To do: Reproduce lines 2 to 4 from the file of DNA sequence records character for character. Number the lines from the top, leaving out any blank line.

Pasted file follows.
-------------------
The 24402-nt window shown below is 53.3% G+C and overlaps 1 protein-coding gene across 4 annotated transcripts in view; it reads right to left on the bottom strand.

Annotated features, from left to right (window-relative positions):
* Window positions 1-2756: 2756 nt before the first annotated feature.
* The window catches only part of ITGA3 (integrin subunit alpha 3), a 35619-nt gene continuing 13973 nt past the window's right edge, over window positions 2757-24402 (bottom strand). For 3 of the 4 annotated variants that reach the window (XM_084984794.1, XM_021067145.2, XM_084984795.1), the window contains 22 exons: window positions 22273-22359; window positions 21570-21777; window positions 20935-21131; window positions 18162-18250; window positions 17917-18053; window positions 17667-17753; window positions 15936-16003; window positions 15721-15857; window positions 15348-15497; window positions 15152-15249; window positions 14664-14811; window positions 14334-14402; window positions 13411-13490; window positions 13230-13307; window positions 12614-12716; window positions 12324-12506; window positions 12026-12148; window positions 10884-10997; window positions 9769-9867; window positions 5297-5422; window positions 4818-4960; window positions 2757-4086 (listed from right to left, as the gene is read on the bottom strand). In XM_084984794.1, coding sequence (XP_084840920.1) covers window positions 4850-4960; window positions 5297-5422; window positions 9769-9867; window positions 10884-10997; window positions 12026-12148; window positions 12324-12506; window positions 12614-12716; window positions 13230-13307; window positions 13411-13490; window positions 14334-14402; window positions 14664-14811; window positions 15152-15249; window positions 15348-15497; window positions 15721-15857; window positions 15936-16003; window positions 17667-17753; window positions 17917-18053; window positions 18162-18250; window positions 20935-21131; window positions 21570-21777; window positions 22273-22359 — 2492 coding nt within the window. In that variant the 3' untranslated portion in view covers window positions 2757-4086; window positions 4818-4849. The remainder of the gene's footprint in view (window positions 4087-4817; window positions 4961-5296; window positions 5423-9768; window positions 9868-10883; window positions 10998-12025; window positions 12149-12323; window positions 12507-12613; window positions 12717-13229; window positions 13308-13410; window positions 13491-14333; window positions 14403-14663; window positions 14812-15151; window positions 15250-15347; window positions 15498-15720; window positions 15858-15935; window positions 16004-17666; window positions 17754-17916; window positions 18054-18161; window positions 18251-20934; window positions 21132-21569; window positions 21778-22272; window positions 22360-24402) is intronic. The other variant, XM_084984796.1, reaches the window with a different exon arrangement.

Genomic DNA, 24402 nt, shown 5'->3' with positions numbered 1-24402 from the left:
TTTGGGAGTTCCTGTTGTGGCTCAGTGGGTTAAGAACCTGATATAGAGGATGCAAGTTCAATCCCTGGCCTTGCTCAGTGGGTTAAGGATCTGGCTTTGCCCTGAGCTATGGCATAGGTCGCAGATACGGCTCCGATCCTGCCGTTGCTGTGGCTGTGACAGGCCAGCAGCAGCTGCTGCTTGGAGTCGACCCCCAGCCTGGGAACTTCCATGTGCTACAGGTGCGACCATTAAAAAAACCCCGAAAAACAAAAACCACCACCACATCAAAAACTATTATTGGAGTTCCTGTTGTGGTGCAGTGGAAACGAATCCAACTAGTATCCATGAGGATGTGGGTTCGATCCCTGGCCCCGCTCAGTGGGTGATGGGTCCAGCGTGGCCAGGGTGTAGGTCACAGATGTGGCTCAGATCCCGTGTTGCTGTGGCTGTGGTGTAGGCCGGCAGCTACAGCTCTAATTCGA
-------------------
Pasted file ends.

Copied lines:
Annotated features, from left to right (window-relative positions):
* Window positions 1-2756: 2756 nt before the first annotated feature.
* The window catches only part of ITGA3 (integrin subunit alpha 3), a 35619-nt gene continuing 13973 nt past the window's right edge, over window positions 2757-24402 (bottom strand). For 3 of the 4 annotated variants that reach the window (XM_084984794.1, XM_021067145.2, XM_084984795.1), the window contains 22 exons: window positions 22273-22359; window positions 21570-21777; window positions 20935-21131; window positions 18162-18250; window positions 17917-18053; window positions 17667-17753; window positions 15936-16003; window positions 15721-15857; window positions 15348-15497; window positions 15152-15249; window positions 14664-14811; window positions 14334-14402; window positions 13411-13490; window positions 13230-13307; window positions 12614-12716; window positions 12324-12506; window positions 12026-12148; window positions 10884-10997; window positions 9769-9867; window positions 5297-5422; window positions 4818-4960; window positions 2757-4086 (listed from right to left, as the gene is read on the bottom strand). In XM_084984794.1, coding sequence (XP_084840920.1) covers window positions 4850-4960; window positions 5297-5422; window positions 9769-9867; window positions 10884-10997; window positions 12026-12148; window positions 12324-12506; window positions 12614-12716; window positions 13230-13307; window positions 13411-13490; window positions 14334-14402; window positions 14664-14811; window positions 15152-15249; window positions 15348-15497; window positions 15721-15857; window positions 15936-16003; window positions 17667-17753; window positions 17917-18053; window positions 18162-18250; window positions 20935-21131; window positions 21570-21777; window positions 22273-22359 — 2492 coding nt within the window. In that variant the 3' untranslated portion in view covers window positions 2757-4086; window positions 4818-4849. The remainder of the gene's footprint in view (window positions 4087-4817; window positions 4961-5296; window positions 5423-9768; window positions 9868-10883; window positions 10998-12025; window positions 12149-12323; window positions 12507-12613; window positions 12717-13229; window positions 13308-13410; window positions 13491-14333; window positions 14403-14663; window positions 14812-15151; window positions 15250-15347; window positions 15498-15720; window positions 15858-15935; window positions 16004-17666; window positions 17754-17916; window positions 18054-18161; window positions 18251-20934; window positions 21132-21569; window positions 21778-22272; window positions 22360-24402) is intronic. The other variant, XM_084984796.1, reaches the window with a different exon arrangement.